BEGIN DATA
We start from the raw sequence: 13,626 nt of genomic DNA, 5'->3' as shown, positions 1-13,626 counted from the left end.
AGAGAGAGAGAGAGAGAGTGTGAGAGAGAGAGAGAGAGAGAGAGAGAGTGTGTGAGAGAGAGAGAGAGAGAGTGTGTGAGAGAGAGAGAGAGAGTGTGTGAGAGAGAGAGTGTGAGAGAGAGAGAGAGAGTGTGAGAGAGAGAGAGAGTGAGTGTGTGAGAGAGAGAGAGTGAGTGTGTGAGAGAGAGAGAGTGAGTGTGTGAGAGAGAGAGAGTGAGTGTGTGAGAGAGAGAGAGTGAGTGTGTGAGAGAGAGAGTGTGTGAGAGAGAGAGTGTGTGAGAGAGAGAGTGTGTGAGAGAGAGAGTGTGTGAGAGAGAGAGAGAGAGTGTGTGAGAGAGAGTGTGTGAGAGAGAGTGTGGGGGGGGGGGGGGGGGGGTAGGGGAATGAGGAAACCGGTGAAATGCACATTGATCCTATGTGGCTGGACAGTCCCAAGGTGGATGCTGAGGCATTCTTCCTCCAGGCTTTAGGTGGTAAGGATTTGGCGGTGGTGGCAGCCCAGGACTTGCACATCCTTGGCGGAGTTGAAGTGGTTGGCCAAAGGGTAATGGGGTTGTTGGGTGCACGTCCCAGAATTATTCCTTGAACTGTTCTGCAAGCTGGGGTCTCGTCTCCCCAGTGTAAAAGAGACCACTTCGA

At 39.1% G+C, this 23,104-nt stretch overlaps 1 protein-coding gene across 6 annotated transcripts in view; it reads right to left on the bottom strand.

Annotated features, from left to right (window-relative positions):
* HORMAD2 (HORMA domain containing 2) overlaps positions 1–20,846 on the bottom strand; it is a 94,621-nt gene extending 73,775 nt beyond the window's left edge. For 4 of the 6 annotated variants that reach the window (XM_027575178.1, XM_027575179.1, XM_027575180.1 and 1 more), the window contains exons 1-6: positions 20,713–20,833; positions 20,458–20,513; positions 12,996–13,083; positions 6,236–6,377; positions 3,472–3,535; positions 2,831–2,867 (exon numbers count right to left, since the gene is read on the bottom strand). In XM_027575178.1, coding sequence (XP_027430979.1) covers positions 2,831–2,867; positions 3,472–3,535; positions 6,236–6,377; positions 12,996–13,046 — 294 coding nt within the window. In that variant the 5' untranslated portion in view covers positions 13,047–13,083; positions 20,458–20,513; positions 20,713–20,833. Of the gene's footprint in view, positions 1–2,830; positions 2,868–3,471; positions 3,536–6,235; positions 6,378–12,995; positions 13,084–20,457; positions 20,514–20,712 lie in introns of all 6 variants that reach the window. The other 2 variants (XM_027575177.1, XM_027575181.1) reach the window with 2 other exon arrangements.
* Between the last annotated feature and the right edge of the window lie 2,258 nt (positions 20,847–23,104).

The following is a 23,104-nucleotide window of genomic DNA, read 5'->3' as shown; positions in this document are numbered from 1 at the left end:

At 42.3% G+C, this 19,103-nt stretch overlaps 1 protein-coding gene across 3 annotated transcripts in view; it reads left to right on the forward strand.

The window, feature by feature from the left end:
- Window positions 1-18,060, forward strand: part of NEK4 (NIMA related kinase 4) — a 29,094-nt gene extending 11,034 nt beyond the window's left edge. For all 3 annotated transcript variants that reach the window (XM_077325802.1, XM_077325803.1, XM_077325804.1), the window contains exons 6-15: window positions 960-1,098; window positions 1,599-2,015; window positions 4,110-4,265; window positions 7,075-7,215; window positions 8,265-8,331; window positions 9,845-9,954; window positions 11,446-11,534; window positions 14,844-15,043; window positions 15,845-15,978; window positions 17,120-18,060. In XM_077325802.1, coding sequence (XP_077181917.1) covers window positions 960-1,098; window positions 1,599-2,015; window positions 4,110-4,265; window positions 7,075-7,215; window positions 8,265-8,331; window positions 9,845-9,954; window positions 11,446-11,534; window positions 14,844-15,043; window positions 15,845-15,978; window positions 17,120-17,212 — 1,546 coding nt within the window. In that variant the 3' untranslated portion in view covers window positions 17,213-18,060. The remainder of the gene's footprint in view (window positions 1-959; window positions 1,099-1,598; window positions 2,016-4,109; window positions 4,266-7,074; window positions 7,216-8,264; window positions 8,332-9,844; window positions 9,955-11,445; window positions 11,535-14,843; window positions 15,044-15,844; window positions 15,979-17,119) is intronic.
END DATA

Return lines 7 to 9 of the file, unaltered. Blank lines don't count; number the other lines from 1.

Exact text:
The following is a 23,104-nucleotide window of genomic DNA, read 5'->3' as shown; positions in this document are numbered from 1 at the left end:

At 42.3% G+C, this 19,103-nt stretch overlaps 1 protein-coding gene across 3 annotated transcripts in view; it reads left to right on the forward strand.

The window, feature by feature from the left end: